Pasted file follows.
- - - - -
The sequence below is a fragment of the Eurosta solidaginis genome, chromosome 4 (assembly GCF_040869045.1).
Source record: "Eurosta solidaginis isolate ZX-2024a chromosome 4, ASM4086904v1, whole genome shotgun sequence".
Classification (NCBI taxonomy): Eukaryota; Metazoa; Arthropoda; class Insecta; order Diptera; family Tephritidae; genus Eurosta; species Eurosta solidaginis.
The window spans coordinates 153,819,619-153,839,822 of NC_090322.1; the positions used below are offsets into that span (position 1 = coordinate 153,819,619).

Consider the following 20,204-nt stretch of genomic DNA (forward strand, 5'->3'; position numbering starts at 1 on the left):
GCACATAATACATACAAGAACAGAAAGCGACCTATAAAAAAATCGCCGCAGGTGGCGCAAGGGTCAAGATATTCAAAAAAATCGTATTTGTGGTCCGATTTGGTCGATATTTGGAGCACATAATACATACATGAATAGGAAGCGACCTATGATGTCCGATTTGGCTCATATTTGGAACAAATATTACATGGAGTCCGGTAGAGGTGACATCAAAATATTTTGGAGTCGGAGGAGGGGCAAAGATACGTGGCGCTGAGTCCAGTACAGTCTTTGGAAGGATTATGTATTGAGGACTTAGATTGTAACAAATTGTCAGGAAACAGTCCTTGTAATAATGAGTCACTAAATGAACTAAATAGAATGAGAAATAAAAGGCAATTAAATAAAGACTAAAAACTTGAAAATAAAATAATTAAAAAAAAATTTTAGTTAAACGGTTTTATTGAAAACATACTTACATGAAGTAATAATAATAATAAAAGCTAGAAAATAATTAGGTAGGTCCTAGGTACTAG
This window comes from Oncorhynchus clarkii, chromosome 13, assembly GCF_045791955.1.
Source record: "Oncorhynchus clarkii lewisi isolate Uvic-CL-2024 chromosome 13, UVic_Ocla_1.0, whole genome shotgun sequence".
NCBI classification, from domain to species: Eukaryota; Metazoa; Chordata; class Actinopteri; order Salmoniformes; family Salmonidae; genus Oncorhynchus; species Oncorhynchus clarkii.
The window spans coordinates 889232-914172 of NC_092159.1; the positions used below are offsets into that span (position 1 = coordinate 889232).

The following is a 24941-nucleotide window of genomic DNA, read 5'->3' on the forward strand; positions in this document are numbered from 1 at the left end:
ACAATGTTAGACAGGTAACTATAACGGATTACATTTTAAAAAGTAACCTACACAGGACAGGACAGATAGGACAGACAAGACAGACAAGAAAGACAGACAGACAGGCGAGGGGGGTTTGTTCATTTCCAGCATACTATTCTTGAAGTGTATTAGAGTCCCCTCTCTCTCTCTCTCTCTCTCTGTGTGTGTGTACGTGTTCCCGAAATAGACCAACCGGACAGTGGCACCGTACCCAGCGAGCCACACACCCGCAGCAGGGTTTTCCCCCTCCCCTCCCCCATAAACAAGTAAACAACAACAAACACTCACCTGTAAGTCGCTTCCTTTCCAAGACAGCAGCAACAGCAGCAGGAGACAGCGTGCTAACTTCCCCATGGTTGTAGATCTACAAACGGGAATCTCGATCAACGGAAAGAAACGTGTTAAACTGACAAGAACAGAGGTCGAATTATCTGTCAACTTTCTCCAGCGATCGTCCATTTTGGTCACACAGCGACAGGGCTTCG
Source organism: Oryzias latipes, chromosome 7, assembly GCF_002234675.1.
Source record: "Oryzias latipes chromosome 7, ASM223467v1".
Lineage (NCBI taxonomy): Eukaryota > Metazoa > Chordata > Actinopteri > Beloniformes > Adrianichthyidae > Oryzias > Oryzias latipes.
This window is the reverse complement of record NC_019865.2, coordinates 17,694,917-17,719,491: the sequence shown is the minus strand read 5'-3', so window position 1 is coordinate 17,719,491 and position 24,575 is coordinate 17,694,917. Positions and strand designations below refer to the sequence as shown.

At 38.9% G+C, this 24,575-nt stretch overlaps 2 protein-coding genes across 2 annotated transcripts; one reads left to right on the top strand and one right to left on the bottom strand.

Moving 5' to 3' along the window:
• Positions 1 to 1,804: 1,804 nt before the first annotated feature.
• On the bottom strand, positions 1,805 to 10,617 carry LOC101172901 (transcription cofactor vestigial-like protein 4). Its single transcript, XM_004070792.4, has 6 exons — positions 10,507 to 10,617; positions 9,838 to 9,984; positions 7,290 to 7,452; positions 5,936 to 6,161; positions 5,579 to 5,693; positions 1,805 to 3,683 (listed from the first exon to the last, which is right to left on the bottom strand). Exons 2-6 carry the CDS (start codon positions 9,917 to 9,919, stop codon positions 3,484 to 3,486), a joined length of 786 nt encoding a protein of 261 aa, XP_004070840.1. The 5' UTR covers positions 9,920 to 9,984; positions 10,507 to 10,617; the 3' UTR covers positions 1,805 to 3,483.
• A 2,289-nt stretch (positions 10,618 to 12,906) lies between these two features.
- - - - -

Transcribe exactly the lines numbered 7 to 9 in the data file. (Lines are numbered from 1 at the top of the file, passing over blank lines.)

This window comes from Oncorhynchus clarkii, chromosome 13, assembly GCF_045791955.1.
Source record: "Oncorhynchus clarkii lewisi isolate Uvic-CL-2024 chromosome 13, UVic_Ocla_1.0, whole genome shotgun sequence".
NCBI classification, from domain to species: Eukaryota; Metazoa; Chordata; class Actinopteri; order Salmoniformes; family Salmonidae; genus Oncorhynchus; species Oncorhynchus clarkii.